He is a peasant who keeps frying to gain more land and never seems to have enough.

He is a dynamic character who is well developed even though negatively. At first he is content with his life but then he becomes greedy and ambitious in his persuit of wealth (new land)

Pahom is an industrious and a hardworking person. He owns 123 acres of land on which he farms and 'the number of cattie kept increasing' pg 21. It is this trait that makes him go to the Bashkirs search of new lands But Pahom is also greedy and materialistic we are told that 'he wanted wider and more fertile lands and had an desire to it.

He kept on thinking of one thing 'How can I have more land. Because of greed and materialism he goes out the Bashkirs land in search of cheap land. At the Bashkirs he becomes carried away by his greed and covers a distance that is too much for him and is responsible for his own demise. Pahom is rustling to return to the hillock before sunset, dying in the process. He knows that he is dying and considers stopping but he doesn't because of greed. Pahom potrays the nature of greed in humans.

Pahom is also a very generous person this is seen when he buys presents for the Bashkirs and are happy with him ln fact as a token of appreciation of the generousity the Bashkir's chief offers to give him any reward he chooses.

He is also a determined person because when he makes up his mind to get the Bashkir's land he makes a seven day journey to their land, he even buys presents for the Bashkir's.

The Chief of the Bashkir's.

He is a static character who does not change or develop.

He is appreciative and thankful of the presents given to him by Pahom and because of this he make; a good deal with Pahom about how much land he can get from their tribe.

For accommodating Pahom and offering him land he is very hospitable and generous.

The dealer

Not much is revealed about the dealer but it is apparent that he is sincere and honest. He even shows Pahom his tiltle deed to proof his point.



Pahom the main character reflects the characteristic of greed. Tolstoy through Pahom want to tell us that greed does not pay and might lead to self destruction.

Pahom the main character has enough of what one requires in life ln fact he is rich, he owns 123 acres of land, a family and land but is not contented. He goes out in the Bashkir's land to look for more at a very low price.

The author wants to show that what we have with us does not set, -satisfactory, and it keeps us to look for more. Pahom become; carried away with his ambition and greed and loses contentment, even though he already has land to make him happy. On his trip to the Bashkir's to find land, he has an opportunity to gain land as much as he wanted. After paying 1000 roubles, he told to make a mark and walk as much but be back by sunset and all the land he would have covered, would be his provided he was back by sunset. But Pahom full with greed walks beyond his limit. On reaching he is running short of time he starts running so as to get back to the starting point.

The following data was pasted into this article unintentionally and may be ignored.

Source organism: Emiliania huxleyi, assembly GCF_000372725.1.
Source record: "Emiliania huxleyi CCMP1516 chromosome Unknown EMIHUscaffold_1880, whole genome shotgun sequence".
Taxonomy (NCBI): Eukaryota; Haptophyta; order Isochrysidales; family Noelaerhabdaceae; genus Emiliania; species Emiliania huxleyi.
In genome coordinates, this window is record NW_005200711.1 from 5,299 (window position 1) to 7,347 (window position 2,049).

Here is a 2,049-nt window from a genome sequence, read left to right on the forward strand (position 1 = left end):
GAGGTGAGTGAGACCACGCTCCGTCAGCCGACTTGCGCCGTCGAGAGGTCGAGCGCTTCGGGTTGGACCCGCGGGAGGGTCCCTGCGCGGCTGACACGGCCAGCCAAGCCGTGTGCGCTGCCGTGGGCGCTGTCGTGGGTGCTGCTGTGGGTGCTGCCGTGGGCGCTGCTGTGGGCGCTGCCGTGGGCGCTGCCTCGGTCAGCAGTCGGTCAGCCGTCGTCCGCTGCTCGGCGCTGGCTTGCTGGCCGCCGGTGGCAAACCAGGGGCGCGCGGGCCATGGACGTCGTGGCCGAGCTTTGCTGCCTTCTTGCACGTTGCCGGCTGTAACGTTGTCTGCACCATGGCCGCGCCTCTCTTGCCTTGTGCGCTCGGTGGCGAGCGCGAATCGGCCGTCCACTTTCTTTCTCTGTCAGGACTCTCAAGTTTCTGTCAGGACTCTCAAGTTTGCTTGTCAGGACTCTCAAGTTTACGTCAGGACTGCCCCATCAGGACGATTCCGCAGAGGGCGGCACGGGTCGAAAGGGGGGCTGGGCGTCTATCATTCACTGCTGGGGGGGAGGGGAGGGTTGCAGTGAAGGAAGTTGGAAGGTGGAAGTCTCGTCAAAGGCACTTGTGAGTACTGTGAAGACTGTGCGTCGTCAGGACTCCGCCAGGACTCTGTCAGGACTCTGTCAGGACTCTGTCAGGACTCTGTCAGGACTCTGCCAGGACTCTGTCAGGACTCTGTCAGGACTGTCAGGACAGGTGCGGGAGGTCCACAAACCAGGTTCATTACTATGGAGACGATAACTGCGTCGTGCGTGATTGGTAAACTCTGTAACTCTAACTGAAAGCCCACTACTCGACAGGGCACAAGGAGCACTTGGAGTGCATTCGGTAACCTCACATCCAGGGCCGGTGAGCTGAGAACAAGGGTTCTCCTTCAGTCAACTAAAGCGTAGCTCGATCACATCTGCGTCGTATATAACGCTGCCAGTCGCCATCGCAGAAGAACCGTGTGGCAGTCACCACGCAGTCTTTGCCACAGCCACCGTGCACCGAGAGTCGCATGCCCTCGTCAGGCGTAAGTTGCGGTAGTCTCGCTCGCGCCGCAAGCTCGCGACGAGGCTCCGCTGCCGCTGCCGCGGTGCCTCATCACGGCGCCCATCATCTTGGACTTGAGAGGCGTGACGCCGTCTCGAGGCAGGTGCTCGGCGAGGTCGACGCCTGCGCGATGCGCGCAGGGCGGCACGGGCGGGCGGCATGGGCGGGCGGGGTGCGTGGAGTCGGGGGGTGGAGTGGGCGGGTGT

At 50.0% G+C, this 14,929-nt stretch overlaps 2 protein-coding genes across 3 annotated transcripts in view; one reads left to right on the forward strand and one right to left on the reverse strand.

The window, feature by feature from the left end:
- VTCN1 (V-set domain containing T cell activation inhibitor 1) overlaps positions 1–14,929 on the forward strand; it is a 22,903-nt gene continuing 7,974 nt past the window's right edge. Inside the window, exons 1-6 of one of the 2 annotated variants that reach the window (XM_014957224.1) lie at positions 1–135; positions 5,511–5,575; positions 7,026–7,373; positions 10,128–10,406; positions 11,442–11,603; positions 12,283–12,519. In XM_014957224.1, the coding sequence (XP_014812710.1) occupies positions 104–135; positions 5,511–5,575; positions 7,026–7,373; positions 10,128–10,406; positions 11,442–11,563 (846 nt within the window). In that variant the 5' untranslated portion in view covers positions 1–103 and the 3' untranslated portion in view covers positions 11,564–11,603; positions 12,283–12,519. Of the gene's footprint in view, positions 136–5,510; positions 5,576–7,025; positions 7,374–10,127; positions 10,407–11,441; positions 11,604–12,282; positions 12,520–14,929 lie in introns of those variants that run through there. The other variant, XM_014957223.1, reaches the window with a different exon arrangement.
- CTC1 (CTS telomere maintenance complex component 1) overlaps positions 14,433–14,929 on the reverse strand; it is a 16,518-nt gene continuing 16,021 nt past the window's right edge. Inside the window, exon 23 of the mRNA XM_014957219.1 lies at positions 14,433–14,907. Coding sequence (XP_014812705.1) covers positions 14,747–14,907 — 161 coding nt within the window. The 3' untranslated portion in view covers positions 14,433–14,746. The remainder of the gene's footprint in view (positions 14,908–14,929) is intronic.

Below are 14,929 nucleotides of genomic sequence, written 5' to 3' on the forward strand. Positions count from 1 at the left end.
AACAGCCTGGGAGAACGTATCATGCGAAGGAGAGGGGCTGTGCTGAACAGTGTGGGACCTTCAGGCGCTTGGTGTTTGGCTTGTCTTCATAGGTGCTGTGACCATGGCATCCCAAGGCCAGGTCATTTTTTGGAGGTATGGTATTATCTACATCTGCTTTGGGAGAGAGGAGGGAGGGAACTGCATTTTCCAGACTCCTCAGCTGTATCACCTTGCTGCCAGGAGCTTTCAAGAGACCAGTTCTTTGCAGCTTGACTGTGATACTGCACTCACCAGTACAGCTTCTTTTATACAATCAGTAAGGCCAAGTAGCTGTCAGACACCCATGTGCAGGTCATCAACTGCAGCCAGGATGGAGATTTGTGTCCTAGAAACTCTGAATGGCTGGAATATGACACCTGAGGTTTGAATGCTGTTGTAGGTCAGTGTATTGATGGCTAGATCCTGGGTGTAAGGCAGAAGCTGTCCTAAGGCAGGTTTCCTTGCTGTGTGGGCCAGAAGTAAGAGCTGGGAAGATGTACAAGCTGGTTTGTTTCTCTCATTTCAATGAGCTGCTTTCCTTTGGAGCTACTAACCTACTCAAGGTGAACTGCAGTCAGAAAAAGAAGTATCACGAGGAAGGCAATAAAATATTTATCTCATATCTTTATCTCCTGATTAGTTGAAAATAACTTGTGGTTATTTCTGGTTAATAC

Unfortunately he dies of exhaustion just when he was about to reach the starting point. Greed leads to self destruction. He is buried by his servant and at the end the only land he requires is 6 by 3 feet big enough for his grave. The end of the story teaches us that greed does not pay and how much we actually need in life. After death we do not carry anything with us.




Stylistic Devices

Use of parables.

Tolstoy story is a parable.

Like the parables of Jesus a parable is a simple tale that has moral lessons. Like Pahom many people in the world today believe that we need material things and wealth in order to be happy. Such people often waste their time to gain more for themselves. The author tries to tell us that we should not have greed on materials that are meaningless but do things that are worthy. The story concludes with a moral lesson that the only thing need in the end, is a little piece of land. Thus we should learn to be content with what we have having more doesn't always make you happier and greed can consume and destroy your life. At the end Pahom gets a fitting end.

Use of irony

When Pahom dies and is buried by his servant the author describes his grave as being six feet as all the land he needed. Six feet is unexpected answer to the title of the story. 

Use of Dialogue.

There is a dialogue between Pahom and the dealer. 

"Is it true there is a place where land sells such cheap there must

"It could not be look at this title deed" pg 21

The dialogue brings out the honesty of the dealer and the inquinsitive and greedy nature of Pahom.

There is also the dialogue between the chief of the Bashkir's and Pahom. The dialogue brings out the greed of Pahom and the Chiefs genoristy.